Yahoo Music Guy Says No To DRM
Ian Rogers of Yahoo Music won’t let the company waste any more money on licensing deals that make listening to music inconvenient to users.
|Yahoo Music Guy Says No To DRM|
Rogers’ much-noted blog post regarding a short presentation he gave to some people in the music industry sounded a death knell to restrictive music licensing schemes. If someone wants their artists on Yahoo Music, it will have to be without DRM.
He cited eight years of lost opportunity since the music industry declared war on the original Napster. Despite numerous initiatives and millions of dollars spent on attracting people to heavily restricted content usage models, few bought in to those models.
"What did we spend? And what did we gain?" he asked. "We certainly didn’t gain mass user adoption or trust, two prerequisites to success on the Internet."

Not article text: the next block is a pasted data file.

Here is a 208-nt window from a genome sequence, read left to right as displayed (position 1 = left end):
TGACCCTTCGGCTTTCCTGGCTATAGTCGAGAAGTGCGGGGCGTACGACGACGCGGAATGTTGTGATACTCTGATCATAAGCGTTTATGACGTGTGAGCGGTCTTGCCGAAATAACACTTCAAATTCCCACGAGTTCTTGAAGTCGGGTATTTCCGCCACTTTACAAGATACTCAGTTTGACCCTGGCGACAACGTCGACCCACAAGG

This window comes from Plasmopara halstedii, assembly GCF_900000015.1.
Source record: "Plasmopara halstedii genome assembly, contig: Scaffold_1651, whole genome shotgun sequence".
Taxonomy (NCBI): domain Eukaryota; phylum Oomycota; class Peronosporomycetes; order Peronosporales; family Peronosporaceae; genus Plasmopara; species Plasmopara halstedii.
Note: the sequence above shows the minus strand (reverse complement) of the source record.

So now, when the labels come calling to him at Yahoo Music, they will hear a much different tune:
I’m here to tell you today that I for one am no longer going to fall into this trap. If the licensing labels offer their content to Yahoo! put more barriers in front of the users, I’m not interested. Do what you feel you need to do for your business, I’ll be polite, say thank you, and decline to sign. I won’t let Yahoo! invest any more money in consumer inconvenience.
In the end you get what you pay for. I won’t spend another dime paying engineers to build false control, making listening to music harder for music-lovers. I will put all of my energy into making it easier and making the experience better. I suggest you do the same.
In a very short span of time this year, we have seen Prince give away his latest CD in Great Britain and sell out show after show in London. Radiohead invited fans to pay what they like for their latest album. Trent Reznor announced his freedom from music labels, and it’s a virtual lock his next effort will be very fan-friendly.
Amazon and iTunes both sell music without DRM. Up and coming artists have found audiences through their complementary Internet efforts.
Rogers has it right. People want convenience, not confines, when it comes to music.